The Logo series Noah’s Arc is an essential piece of black gay history and a regularly referenced example of one of the long-lasting influences of the black queer community. The groundbreaking show was the first scripted series to have an all-black gay ensemble cast with storylines centred around their experiences, and it is the only scripted series on a major network to do this to date. It permitted black men to be vulnerable with one another and showed this to be a strength.

More recent series like Pierre, Red Skin and For The Boys continue to push the conversation forward and display fresh perspectives on black gay and platonic relationships. For The Boys has been praised for presenting characters that directly challenge gender expression rules that black queer men face with stories from different vantage points, and Red Skin has also received similar praise for its performance. 

In the UK, there were several attempts to centre black queer characters. For example, in Banana, a British anthology series based on LGBTQ+ characters in Manchester and London, three of the eight episodes follow black queer characters.

These shows receive praise for directly challenging stereotypes and presenting romantic love stories between bi and gay characters. Despite their impact on the black queer communities, these indie productions face significant challenges.

These projects barely get funding and support or visibility compared to other love stories. They often get cancelled and snubbed. Even with Noah’s Arc being Logo’s highest rating show at the time, it got abruptly cancelled. Filmmaker Lamont Pierre who has created and directed several LGBTQ+ focused films and series, including the hit show, Freefall, has admitted in interviews to struggling to get coverage from media managing outlets and failing to secure other opportunities after the series ended within mainstream media.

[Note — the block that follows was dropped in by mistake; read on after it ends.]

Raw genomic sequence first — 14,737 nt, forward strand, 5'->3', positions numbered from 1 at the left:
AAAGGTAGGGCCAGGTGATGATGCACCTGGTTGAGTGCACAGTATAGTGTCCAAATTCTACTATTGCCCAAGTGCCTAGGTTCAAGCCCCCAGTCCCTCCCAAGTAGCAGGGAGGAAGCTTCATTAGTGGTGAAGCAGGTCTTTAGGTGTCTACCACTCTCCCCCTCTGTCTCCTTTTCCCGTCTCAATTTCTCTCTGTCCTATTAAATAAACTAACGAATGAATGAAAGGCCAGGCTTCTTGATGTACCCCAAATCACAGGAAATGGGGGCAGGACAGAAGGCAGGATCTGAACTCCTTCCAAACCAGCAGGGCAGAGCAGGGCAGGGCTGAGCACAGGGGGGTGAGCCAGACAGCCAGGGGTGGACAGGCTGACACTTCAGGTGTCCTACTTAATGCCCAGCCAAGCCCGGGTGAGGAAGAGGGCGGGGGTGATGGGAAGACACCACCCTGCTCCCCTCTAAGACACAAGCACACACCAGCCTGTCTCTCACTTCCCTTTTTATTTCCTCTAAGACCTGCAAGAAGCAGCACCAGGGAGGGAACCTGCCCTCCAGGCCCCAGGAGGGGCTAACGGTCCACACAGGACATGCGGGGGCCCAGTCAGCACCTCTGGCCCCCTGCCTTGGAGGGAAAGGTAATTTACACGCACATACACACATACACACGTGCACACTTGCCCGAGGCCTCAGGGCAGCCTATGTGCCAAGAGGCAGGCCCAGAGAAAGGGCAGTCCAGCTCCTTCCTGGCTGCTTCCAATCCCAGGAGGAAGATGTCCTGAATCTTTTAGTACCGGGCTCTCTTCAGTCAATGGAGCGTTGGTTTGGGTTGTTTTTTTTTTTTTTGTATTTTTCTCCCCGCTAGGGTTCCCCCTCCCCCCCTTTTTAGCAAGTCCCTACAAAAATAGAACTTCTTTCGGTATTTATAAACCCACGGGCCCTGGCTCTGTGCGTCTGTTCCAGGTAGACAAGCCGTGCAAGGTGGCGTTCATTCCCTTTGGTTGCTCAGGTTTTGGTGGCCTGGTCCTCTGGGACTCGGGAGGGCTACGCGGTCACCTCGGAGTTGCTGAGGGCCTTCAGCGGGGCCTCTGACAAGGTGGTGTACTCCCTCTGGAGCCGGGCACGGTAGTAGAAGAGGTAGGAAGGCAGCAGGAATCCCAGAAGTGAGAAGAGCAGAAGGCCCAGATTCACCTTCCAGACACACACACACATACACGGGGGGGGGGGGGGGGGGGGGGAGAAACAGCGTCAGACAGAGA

. . .

The lack of media imagination concerning black love is not surprising but remains disappointing, and most black queer couples have admitted to feeling underrepresented in mainstream media. Black Queer couples exist and will always exist – with or without media recognition of their experiences. A quick search on Twitter with the word “Black Queer Couple” will have you down a rabbit hole of thousands of tweets by different couples expressing the need for representation.

We need our version of shows like Heartstopper, My Wife and Kids and Bel Air – that depict healthy black love. Due to how little this occurs, black queer people can often associate successful relationships with other races and subconsciously feel less likely to be in a happy relationship with their race.

Missing out on authentic representation in media hurts and ultimately affects how one views relationships. Black Queer couples deserve to feel seen in a positive and healthy light in mainstream media as representation is deeply lacking – and the simple act of showing and diversifying the narrative of black experiences in mainstream media is the key.

Victoria Goldiee

Written by